It’s 9 a.m. when I first meet Simón Mejía, and we’re the only people seated outside of Café Colette in Williamsburg, Brooklyn, a locally sourced and organic American eatery—and one of the few sit-down spots open this early in the neighborhood. The celebrated Colombian musician looks impossibly cool: in sunglasses and a green crewneck, salt-and-pepper beard and tousled hair, a few crystals hanging from his neck. I almost feel guilty inviting him to meet in the concrete confines of New York City. We should conduct this in the rich greenery of… anywhere else.
And that’s because Mejía—in his Grammy-nominated electro-cumbia band Bomba Estéreo—has long made music that connects to the natural world. He utilizes computers and machines alongside field recordings and instruments of coastal Colombia’s Afro-Colombian and Indigenous populations all at once, foregrounding the environment in everything he creates. Over the last few years, his art has led to an incredible career in environmental activism—not just a cause he’s interested in but a passion, a belief at the heart of everything he creates.
Today, however, Mejía isn’t as well rested as he’d hoped to be. “I woke up at 4 a.m.,” he said. A day earlier, Colombian President Gustavo Petro, the country’s first leftist president, had called for an end to Latin America’s war on drugs in a speech before the United Nations. In an effort to protect the Amazon, whose deforestation is exacerbated by the region’s illegal drug trade, Petro is advocating for the decriminalization of cocaine to help combat the climate crisis. He’s taken a radical approach to politics, even naming Colombia’s first Black vice president, Francia Marquez. Mejía is a fan.
And all this before coffee.
“Petro’s speech at the U.N. conference in New York was, in my point of view, the opening of a new era of doing politics and caring about the environment in Colombia,” Mejía wrote in an email weeks after we met. “It’s very aligned to how many people, not all, think today in Colombia. The mission is now to work together to make all that poetry a reality and hopefully get rid of the war on drugs, which is the root of most of Colombia’s current conflicts.”
For the uninitiated: In 2005, Mejía founded Bomba Estéreo, one of the most successful bands to ever come out of Colombia. The band has been nominated for three Grammys and 11 Latin Grammys (and a few more for Mejía alone if you count his work as a producer on Colombian singer Juan Fernando Fonseca‘s Viajante released earlier this year—and you must). His group has billions of streams on Spotify with over 22 million monthly listeners alone. In Bomba’s nearly two-decade run, the band has toured the world, won awards, and collaborated with everyone from Bad Bunny and Arcade Fire to Will Smith and French-Spanish legend Manu Chao. If you’ve seen a particular GrubHub ad, played FIFA 16, or memorized the soundtracks to Pitch Perfect 3 or Dora and the Lost City of Gold, you’ve heard their most global single to date, “Soy Yo.”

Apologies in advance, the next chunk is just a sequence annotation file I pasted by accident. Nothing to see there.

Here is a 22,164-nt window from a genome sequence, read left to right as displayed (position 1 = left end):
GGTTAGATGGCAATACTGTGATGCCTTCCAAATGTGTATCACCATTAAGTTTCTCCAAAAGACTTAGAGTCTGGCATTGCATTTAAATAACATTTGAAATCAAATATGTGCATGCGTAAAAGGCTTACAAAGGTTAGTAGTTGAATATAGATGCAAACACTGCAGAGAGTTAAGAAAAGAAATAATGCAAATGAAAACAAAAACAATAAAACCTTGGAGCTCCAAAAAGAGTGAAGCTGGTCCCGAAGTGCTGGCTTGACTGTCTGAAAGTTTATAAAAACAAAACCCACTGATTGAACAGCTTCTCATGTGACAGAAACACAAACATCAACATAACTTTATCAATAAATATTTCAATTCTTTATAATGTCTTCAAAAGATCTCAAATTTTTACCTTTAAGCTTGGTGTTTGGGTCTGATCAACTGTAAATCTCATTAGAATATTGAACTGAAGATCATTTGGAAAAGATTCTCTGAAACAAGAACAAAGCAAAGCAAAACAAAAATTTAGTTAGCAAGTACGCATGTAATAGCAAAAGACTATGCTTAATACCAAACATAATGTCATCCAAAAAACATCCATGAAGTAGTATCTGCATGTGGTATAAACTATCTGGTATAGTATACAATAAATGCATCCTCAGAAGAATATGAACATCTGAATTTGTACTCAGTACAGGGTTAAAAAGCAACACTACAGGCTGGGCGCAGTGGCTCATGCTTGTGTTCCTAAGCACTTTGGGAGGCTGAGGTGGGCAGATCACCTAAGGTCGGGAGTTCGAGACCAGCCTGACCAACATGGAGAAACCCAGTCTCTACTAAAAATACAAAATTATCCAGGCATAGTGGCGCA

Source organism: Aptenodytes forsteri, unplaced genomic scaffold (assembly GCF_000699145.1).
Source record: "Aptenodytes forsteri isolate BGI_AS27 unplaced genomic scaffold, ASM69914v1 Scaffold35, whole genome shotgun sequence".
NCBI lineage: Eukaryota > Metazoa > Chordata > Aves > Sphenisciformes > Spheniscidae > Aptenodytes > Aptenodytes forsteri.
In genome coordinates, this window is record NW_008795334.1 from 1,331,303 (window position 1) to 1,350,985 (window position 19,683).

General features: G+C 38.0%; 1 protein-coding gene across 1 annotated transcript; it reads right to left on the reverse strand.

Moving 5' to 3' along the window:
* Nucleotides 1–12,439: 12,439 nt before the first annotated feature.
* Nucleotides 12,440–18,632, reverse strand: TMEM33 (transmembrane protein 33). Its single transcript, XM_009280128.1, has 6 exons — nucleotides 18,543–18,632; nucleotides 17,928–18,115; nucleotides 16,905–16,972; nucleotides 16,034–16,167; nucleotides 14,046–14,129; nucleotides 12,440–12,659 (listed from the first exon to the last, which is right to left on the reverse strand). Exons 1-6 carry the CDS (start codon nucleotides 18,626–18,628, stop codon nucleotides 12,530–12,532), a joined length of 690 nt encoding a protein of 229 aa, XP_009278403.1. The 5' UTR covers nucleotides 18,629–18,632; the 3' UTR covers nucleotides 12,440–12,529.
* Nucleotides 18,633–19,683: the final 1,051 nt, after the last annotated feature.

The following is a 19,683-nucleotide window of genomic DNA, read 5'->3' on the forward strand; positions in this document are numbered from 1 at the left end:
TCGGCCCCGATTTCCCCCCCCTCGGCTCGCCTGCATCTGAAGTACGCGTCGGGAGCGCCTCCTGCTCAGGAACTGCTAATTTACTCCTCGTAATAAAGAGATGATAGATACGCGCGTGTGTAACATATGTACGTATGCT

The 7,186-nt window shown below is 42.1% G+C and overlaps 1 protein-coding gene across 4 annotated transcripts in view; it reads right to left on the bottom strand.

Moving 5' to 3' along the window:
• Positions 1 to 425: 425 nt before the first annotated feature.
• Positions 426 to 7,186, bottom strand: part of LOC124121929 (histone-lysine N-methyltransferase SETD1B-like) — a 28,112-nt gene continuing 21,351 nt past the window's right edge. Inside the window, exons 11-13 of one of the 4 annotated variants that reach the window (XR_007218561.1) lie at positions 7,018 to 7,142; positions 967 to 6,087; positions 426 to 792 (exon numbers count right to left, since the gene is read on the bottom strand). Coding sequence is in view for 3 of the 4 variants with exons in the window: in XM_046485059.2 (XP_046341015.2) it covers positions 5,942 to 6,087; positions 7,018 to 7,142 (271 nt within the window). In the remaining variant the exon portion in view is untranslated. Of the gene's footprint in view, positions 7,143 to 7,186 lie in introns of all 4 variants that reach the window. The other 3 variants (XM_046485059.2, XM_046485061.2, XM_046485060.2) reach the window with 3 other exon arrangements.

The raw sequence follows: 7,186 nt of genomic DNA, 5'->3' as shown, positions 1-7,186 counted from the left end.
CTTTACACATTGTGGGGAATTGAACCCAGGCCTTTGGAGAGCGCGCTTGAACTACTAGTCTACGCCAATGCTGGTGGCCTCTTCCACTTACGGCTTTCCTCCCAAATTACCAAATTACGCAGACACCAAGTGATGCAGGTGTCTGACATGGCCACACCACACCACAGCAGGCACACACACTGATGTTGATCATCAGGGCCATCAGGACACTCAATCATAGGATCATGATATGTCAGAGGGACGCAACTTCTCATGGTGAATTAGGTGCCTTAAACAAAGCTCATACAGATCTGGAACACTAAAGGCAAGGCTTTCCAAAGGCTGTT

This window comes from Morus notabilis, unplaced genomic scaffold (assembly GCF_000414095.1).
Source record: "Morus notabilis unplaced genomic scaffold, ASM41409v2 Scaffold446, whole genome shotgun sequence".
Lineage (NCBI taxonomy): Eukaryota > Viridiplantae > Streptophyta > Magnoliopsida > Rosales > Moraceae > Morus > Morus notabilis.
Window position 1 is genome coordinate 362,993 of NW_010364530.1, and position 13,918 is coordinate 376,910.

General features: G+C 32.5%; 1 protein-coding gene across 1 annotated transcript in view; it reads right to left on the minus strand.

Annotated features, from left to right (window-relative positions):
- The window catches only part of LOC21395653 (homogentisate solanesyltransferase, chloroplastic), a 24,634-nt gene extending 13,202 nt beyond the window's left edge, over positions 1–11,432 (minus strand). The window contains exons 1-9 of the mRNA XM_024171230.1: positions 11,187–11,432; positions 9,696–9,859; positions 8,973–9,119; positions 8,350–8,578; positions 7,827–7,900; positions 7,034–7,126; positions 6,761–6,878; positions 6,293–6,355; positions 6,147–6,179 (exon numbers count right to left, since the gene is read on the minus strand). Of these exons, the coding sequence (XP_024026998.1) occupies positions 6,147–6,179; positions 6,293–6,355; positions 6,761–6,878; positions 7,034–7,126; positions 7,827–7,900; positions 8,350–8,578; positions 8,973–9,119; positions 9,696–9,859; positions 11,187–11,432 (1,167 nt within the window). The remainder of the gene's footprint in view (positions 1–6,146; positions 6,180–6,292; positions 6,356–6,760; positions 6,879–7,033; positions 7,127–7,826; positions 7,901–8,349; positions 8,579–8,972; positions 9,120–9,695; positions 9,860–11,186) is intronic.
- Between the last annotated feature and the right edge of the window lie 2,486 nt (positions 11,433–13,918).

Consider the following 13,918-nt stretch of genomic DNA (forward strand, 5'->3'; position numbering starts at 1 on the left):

Beyond those accomplishments, of course, is the genre-melding music itself: electro tropicália, psychedelic cumbia, or whatever you want to call it. Bomba Estéreo (and its mastermind Mejía) invented a sound all its own, taking experimental synth sounds and marrying them with the folk music of Colombia. In doing so, the group has challenged the popular understanding of electronic music as something that exists only in techno clubs in Berlin or EDM hotspots in London. Instead, the band developed its own distinctly Colombian electronic music: full of joyful, colorful folkloric percussions meant to inspire the listener to dance. Even a song centering climate change—like the group’s 2020 hit “Déjame respirar (Let me breathe)” featuring Afro-Colombian singer and songwriter Nidia Góngora, who hails from the river village of Timbiquí—will pull you from your seat.